Read about the latest research published in Clinical Psychological Science:
Emily E. Bernstein, Alexandre Heeren, and Richard J. McNally
Rumination is defined as perseverative passive self-focused thinking about aspects of one’s affective state. Rumination has been identified as a potential transdiagnostic vulnerability factor for affective disorders and is hypothesized to arise from impairments in executive control. The researchers examined the interactions of three executive-control processes (set shifting, updating working memory, and inhibition) and their influence on rumination. Participants were assessed for basic working memory, inhibitory control, and set-shifting ability using n-back, emotional-flanker, and internal-shift tasks. Participants completed stress-inducing tasks, sat for 5 minutes, and then completed measures of rumination. The researchers used network analytic measures to examine the relationship of components of ruminative response to aspects of executive control. Although self-criticism was found to be central in the computed networks, series of bidirectional and multimode loops were also apparent. The findings indicate that current conceptions of the relationship between executive control processes and rumination may be oversimplified.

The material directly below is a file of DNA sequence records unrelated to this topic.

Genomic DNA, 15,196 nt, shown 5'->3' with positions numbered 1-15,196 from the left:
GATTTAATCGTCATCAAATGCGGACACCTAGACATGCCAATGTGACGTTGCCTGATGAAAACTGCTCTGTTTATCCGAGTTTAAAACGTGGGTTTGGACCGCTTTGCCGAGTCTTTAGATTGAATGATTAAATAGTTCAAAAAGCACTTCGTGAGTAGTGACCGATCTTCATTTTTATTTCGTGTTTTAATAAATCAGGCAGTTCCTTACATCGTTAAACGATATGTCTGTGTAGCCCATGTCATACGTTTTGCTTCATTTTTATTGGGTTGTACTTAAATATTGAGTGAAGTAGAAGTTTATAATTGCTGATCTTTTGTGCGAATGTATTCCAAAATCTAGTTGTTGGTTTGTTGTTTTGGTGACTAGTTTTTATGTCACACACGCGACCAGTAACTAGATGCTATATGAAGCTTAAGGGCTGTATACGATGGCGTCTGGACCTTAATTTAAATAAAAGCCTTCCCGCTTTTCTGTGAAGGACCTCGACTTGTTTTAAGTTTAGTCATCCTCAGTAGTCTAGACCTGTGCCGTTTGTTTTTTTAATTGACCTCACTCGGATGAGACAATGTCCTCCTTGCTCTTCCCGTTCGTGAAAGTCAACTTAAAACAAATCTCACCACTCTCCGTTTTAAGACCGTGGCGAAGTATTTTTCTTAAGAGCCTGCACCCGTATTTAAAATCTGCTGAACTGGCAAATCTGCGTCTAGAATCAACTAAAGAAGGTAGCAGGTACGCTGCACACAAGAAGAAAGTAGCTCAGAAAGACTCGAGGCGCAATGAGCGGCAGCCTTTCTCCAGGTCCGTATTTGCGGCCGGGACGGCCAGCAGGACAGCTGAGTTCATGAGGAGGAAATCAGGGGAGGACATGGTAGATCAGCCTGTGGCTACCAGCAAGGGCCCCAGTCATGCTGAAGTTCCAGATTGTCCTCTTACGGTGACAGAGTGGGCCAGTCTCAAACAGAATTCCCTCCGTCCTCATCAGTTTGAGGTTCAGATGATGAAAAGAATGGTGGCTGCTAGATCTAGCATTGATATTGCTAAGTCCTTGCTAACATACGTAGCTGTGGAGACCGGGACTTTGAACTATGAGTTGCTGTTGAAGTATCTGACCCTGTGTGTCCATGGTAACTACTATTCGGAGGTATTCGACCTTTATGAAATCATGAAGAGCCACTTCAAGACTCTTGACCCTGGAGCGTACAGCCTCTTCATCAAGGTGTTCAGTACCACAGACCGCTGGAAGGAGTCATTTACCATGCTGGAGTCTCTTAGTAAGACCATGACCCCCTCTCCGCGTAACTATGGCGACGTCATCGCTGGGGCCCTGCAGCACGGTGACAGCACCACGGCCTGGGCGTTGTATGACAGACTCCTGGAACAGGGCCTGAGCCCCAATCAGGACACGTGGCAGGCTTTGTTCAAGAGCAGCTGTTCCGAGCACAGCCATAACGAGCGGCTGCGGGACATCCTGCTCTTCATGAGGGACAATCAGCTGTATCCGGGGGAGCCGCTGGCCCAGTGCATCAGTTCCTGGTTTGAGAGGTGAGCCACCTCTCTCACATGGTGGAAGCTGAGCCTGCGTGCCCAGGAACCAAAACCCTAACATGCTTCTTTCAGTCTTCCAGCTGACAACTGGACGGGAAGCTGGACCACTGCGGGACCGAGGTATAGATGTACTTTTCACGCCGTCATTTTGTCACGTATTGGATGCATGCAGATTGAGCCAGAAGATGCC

Peter Zachar, Michael B. First, and Kenneth S. Kendler
The last major revision of the Diagnostic and Statistical Manual of Mental Disorders brought changes to the diagnostic criteria of disorders. One such change was the elimination of the bereavement-exclusion rule, in which a depressive episode following the loss of a loved one was considered to be a normal grief reaction so long as it lasted less than 2 months and did not include certain severe symptoms. This article takes a step-by-step look at the history behind this change and the factors influencing the revision committee’s decision by describing information gained through interviews with those involved in the debate surrounding this change. In reviewing the background behind this decision, the authors also raise important questions regarding the way mental disorder is differentiated from normal psychological functioning.
Kimberly B. Schauder, Woon Ju Park, Duje Tadin, and Loisa Bennetto
Studies have observed that individuals with autism spectrum disorder (ASD) display atypical visual motion perception. Impairments in gain control — an inhibitory mechanism that prevents over-responding to high-contrast stimuli — and differences in receptive-field size have been proposed to explain atypical motion perception patterns in this population. The researchers tested these hypotheses by having 40 children and adolescents, half with ASD, discriminate the motion direction of circular gratings of different sizes and contrasts. The duration of each stimulus was varied to manipulate task difficulty. The researchers found impaired motion processing in participants with ASD when stimuli were small across all contrast levels. This finding is inconsistent with predictions from the impaired-gain-control hypothesis and instead supports hypotheses positing that receptive-field differences in those with ASD may underlie motion-processing impairments.